Parrish Creek Veterinary Clinic

86 North 70 West
Centerville, UT 84014-1821


We find that anesthesia is among the biggest concerns pet owners have when considering whether to have a recommended procedure performed.  Anesthesia should never be taken lightly but need not be feared.  It is a valuable tool that allows us to improve the lives of our patients.  Modern anesthetics are very safe when administered by trained personnel.  While we cannot 100% guarantee there will be no complications, it is very rare to have anything but a successful outcome.  The purpose of this page is to familiarize you with the great care we take with your beloved pet during anesthesia to make it a safe and pleasant experience. 



After a physical exam by the veterinarian and pre-anesthetic blood profiling, a  sedative is administered to relax your pet.  From this point on your pet is monitored constantly until completely recovered.  After 10 minutes, he is calm and relaxed.  All medications are administered by doctors or trained technicians under direct supervision of a doctor.






An IV catheter is place and fluids are administered throughout the procedure.  This increases the safety and comfort of the anesthesia by maintaining blood pressure, kidney function and correcting dehydration.  Anesthetic medication are also more rapidly excreted following the procedure.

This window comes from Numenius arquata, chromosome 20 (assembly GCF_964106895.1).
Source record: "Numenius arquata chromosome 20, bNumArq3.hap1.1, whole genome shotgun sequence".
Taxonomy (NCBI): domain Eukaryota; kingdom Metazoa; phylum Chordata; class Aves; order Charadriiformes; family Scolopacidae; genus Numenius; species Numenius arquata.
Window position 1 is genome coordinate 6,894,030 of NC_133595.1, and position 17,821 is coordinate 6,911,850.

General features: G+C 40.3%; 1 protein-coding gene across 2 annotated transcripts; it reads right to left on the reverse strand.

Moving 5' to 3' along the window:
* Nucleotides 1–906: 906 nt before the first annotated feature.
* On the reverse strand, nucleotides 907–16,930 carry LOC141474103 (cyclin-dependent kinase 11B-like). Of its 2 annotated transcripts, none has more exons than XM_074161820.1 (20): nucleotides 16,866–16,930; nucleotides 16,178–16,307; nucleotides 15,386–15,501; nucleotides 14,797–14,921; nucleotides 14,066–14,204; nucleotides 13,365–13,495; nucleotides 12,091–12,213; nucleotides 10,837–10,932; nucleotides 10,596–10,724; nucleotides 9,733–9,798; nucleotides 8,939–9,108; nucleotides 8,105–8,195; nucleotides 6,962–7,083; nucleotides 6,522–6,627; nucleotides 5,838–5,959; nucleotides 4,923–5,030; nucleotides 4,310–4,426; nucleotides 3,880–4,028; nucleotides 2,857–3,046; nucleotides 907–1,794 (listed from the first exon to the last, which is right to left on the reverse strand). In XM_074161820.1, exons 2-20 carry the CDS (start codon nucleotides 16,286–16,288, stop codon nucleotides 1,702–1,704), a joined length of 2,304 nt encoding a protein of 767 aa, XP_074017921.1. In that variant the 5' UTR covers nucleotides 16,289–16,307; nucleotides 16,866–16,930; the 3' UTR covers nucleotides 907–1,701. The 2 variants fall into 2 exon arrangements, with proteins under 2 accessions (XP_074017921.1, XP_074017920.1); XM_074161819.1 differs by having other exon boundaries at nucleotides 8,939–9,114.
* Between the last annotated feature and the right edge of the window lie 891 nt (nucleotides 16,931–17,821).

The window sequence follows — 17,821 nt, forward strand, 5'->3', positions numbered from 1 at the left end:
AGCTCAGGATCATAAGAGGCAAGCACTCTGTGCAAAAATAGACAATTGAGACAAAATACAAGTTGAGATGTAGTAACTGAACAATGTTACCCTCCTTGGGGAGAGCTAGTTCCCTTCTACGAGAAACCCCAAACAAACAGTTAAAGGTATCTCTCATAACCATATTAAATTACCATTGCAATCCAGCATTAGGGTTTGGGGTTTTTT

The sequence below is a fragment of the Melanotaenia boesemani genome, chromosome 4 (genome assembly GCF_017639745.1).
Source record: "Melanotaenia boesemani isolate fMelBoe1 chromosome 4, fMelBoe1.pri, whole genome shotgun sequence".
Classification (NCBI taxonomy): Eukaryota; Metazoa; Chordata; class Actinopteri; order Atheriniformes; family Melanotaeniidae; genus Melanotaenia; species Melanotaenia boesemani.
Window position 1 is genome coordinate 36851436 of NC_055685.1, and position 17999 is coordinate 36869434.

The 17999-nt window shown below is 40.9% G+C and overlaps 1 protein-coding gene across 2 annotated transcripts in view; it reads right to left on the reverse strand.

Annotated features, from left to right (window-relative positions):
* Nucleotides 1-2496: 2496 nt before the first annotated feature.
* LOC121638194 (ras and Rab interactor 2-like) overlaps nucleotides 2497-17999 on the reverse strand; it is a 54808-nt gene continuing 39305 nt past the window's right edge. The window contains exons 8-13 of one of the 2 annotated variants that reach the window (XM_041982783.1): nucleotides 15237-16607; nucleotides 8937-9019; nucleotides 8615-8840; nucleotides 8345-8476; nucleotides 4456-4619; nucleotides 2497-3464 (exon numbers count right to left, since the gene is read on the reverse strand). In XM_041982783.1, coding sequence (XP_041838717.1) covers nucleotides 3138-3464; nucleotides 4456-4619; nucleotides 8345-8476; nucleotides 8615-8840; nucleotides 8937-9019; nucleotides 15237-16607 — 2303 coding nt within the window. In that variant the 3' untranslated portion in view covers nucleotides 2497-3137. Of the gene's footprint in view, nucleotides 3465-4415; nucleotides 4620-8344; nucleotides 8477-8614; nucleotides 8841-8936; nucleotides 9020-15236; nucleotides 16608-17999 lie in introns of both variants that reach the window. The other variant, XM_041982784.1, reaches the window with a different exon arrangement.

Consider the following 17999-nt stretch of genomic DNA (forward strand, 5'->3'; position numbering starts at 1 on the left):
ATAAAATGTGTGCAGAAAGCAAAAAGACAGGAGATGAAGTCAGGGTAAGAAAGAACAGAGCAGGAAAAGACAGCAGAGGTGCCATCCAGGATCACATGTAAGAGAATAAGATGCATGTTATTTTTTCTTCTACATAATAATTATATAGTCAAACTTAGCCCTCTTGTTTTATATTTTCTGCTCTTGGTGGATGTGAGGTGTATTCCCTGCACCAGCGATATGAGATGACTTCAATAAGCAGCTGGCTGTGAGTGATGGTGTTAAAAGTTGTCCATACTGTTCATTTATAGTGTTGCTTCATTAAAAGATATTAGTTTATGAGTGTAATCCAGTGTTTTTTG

Anesthesia is initiated by injecting a rapid acting medication.  Your pet will smoothly become fully sedated within 30 seconds.






Once asleep, your pet's anesthesia is maintained with a gas mixed with oxygen.  The depth of anesthesia can be rapidly changed to fit your pet's needs and is monitored closely by a trained technician under supervision of the veterinarian.  We utilize a variety of sophisticated monitoring devices such as pulse oximetry, electrocardiography, Doppler blood pressure, capnography and temperature to help assess the condition of our patients.







Following the procedure, your pet is monitored closely by a technician until fully recovered.  The recovery cage is heated for your pet's comfort and to speed recovery. 







Generally, within 15 minutes of completing a procedure, your pet will be awake and resting comfortably.  Pain control after a procedure is an important part of anesthesia.  Following certain procedures, some animals are kept sedated for several hours afterward to provide comfort  and freedom from pain.  Prolonged painful conditions may require several days of pain medication.  When your pet goes home, he will be awake but may be quieter than usual as part of the post-anesthesia pain control. 







If you have any questions about anesthesia and your pet please call.